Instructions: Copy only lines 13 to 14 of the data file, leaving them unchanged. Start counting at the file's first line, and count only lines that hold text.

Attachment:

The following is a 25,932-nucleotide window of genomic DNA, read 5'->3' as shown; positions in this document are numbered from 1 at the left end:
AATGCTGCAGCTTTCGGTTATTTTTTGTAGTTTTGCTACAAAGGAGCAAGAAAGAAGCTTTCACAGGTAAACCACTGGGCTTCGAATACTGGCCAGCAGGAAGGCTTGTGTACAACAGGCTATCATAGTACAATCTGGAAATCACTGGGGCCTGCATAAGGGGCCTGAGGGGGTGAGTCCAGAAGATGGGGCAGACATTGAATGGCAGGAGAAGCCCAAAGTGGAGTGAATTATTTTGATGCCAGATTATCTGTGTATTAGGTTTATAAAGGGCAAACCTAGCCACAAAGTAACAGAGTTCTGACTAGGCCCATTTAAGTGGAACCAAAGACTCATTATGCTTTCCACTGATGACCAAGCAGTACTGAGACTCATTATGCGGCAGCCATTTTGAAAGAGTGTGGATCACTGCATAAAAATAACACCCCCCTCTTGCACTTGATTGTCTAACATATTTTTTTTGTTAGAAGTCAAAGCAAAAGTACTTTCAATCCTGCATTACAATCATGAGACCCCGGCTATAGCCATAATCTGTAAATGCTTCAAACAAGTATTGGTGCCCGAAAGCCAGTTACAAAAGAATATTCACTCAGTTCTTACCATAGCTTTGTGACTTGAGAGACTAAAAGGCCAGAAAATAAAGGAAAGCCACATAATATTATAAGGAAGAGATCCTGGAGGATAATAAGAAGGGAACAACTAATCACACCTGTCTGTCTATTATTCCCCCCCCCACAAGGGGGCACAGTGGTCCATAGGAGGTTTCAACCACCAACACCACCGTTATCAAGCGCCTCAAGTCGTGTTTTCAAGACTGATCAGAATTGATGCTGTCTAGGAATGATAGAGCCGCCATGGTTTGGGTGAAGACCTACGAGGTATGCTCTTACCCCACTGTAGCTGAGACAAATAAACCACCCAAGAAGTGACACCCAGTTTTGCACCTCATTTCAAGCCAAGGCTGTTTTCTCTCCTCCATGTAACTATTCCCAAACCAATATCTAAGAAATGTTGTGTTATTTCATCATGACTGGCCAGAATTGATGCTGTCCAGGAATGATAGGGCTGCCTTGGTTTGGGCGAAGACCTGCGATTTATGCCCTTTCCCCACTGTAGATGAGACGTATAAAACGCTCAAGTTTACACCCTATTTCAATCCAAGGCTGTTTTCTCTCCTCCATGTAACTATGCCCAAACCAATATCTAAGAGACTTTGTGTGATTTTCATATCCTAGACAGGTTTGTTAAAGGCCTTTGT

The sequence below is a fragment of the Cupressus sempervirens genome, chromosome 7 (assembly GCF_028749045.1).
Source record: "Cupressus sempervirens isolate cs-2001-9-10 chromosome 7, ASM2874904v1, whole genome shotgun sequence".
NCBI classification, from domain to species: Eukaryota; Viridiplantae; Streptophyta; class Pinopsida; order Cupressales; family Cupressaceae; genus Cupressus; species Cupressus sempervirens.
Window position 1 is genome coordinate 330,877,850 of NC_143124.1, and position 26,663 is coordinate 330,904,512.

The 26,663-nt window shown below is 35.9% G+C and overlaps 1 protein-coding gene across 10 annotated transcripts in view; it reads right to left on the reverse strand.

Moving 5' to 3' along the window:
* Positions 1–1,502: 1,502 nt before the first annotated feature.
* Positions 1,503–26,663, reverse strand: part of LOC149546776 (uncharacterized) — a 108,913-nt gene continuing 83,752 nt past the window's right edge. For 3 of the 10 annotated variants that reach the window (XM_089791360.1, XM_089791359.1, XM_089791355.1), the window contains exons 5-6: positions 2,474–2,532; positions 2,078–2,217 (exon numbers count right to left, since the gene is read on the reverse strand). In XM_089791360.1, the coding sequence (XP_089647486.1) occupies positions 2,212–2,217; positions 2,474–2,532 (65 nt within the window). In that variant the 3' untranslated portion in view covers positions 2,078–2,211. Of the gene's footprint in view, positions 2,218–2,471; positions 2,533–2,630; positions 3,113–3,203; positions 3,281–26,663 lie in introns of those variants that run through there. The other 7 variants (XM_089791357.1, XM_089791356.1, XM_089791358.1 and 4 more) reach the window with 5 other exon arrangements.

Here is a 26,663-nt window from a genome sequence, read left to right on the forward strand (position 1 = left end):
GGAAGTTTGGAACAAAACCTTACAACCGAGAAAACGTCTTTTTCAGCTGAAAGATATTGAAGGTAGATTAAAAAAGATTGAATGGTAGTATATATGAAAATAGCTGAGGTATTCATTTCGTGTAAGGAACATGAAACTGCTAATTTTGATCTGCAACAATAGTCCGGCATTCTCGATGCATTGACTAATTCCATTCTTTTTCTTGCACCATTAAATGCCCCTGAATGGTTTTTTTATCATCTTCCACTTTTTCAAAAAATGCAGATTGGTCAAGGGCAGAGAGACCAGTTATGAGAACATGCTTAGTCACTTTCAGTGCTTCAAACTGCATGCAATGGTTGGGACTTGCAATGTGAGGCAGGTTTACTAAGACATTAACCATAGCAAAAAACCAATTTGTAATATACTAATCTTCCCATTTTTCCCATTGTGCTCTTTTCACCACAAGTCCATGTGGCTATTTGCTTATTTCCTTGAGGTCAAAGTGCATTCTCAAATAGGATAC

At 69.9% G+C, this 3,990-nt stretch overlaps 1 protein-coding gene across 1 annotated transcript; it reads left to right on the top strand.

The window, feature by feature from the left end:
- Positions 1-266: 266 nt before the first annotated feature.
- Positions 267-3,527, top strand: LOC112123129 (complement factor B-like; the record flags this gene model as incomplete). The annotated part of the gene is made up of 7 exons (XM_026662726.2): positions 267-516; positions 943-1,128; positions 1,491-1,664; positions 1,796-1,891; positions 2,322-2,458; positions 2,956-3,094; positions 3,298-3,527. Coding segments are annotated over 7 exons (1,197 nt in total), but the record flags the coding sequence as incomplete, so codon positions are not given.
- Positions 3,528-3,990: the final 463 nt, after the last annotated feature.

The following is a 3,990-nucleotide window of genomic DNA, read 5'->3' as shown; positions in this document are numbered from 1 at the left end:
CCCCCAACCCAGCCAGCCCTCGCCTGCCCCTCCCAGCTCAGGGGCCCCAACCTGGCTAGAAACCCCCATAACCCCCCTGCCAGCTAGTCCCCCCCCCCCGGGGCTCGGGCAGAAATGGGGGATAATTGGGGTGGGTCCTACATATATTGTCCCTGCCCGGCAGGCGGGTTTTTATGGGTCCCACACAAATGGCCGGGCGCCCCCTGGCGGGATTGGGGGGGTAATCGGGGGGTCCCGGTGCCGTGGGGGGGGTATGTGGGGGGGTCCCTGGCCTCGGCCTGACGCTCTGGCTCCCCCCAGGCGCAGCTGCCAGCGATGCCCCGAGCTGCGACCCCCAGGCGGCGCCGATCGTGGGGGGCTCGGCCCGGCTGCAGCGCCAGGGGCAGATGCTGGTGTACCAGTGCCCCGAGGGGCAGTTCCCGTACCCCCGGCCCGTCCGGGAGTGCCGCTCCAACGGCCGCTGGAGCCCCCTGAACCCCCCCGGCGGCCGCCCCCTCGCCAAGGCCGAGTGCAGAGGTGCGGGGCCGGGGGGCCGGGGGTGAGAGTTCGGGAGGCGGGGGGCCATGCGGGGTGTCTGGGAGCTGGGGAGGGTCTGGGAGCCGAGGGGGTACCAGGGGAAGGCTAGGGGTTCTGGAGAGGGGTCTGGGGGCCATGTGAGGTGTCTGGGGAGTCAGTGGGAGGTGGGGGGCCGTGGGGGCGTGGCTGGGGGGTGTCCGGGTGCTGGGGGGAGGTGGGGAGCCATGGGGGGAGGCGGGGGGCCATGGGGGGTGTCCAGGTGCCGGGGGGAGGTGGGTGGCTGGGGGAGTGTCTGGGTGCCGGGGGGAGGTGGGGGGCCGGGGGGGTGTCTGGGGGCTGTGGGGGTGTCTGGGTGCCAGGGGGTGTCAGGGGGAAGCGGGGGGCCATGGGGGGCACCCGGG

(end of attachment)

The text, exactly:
At 69.9% G+C, this 3,990-nt stretch overlaps 1 protein-coding gene across 1 annotated transcript; it reads left to right on the top strand.

The window, feature by feature from the left end: